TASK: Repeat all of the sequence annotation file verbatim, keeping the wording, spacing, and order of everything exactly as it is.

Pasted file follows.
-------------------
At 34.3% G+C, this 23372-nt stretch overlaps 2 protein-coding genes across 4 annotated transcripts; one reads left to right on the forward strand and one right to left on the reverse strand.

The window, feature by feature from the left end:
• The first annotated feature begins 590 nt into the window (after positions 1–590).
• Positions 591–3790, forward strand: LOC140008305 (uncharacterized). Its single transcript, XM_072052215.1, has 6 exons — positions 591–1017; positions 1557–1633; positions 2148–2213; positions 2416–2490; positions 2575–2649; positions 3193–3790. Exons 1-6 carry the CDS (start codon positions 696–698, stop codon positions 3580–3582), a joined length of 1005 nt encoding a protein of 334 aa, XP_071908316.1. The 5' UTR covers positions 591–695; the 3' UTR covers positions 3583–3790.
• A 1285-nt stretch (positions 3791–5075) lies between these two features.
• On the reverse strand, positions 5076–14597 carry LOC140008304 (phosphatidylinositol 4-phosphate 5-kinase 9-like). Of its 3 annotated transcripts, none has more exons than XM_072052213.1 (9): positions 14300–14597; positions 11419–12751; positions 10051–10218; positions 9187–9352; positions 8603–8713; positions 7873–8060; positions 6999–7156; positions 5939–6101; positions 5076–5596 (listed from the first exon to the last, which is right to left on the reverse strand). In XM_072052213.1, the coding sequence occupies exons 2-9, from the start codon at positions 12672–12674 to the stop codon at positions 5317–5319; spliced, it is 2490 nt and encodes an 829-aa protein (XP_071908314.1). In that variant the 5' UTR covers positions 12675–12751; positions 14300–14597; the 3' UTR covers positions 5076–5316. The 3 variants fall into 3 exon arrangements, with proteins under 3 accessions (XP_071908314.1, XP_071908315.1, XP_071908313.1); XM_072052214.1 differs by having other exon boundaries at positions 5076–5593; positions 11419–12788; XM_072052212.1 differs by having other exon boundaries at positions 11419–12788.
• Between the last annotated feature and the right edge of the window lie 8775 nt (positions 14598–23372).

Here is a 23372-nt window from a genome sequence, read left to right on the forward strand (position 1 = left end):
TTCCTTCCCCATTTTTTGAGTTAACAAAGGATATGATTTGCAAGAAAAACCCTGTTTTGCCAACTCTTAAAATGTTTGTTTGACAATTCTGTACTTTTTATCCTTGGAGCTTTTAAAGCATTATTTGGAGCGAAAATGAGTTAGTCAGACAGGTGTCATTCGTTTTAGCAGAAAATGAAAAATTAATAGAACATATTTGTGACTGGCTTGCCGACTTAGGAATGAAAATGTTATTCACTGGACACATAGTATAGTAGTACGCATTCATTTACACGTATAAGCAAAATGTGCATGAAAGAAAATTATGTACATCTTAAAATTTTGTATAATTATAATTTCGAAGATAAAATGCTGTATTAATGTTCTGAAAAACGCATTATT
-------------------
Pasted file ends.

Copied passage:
At 34.3% G+C, this 23372-nt stretch overlaps 2 protein-coding genes across 4 annotated transcripts; one reads left to right on the forward strand and one right to left on the reverse strand.

The window, feature by feature from the left end:
• The first annotated feature begins 590 nt into the window (after positions 1–590).
• Positions 591–3790, forward strand: LOC140008305 (uncharacterized). Its single transcript, XM_072052215.1, has 6 exons — positions 591–1017; positions 1557–1633; positions 2148–2213; positions 2416–2490; positions 2575–2649; positions 3193–3790. Exons 1-6 carry the CDS (start codon positions 696–698, stop codon positions 3580–3582), a joined length of 1005 nt encoding a protein of 334 aa, XP_071908316.1. The 5' UTR covers positions 591–695; the 3' UTR covers positions 3583–3790.
• A 1285-nt stretch (positions 3791–5075) lies between these two features.
• On the reverse strand, positions 5076–14597 carry LOC140008304 (phosphatidylinositol 4-phosphate 5-kinase 9-like). Of its 3 annotated transcripts, none has more exons than XM_072052213.1 (9): positions 14300–14597; positions 11419–12751; positions 10051–10218; positions 9187–9352; positions 8603–8713; positions 7873–8060; positions 6999–7156; positions 5939–6101; positions 5076–5596 (listed from the first exon to the last, which is right to left on the reverse strand). In XM_072052213.1, the coding sequence occupies exons 2-9, from the start codon at positions 12672–12674 to the stop codon at positions 5317–5319; spliced, it is 2490 nt and encodes an 829-aa protein (XP_071908314.1). In that variant the 5' UTR covers positions 12675–12751; positions 14300–14597; the 3' UTR covers positions 5076–5316. The 3 variants fall into 3 exon arrangements, with proteins under 3 accessions (XP_071908314.1, XP_071908315.1, XP_071908313.1); XM_072052214.1 differs by having other exon boundaries at positions 5076–5593; positions 11419–12788; XM_072052212.1 differs by having other exon boundaries at positions 11419–12788.
• Between the last annotated feature and the right edge of the window lie 8775 nt (positions 14598–23372).

Here is a 23372-nt window from a genome sequence, read left to right on the forward strand (position 1 = left end):
TTCCTTCCCCATTTTTTGAGTTAACAAAGGATATGATTTGCAAGAAAAACCCTGTTTTGCCAACTCTTAAAATGTTTGTTTGACAATTCTGTACTTTTTATCCTTGGAGCTTTTAAAGCATTATTTGGAGCGAAAATGAGTTAGTCAGACAGGTGTCATTCGTTTTAGCAGAAAATGAAAAATTAATAGAACATATTTGTGACTGGCTTGCCGACTTAGGAATGAAAATGTTATTCACTGGACACATAGTATAGTAGTACGCATTCATTTACACGTATAAGCAAAATGTGCATGAAAGAAAATTATGTACATCTTAAAATTTTGTATAATTATAATTTCGAAGATAAAATGCTGTATTAATGTTCTGAAAAACGCATTATT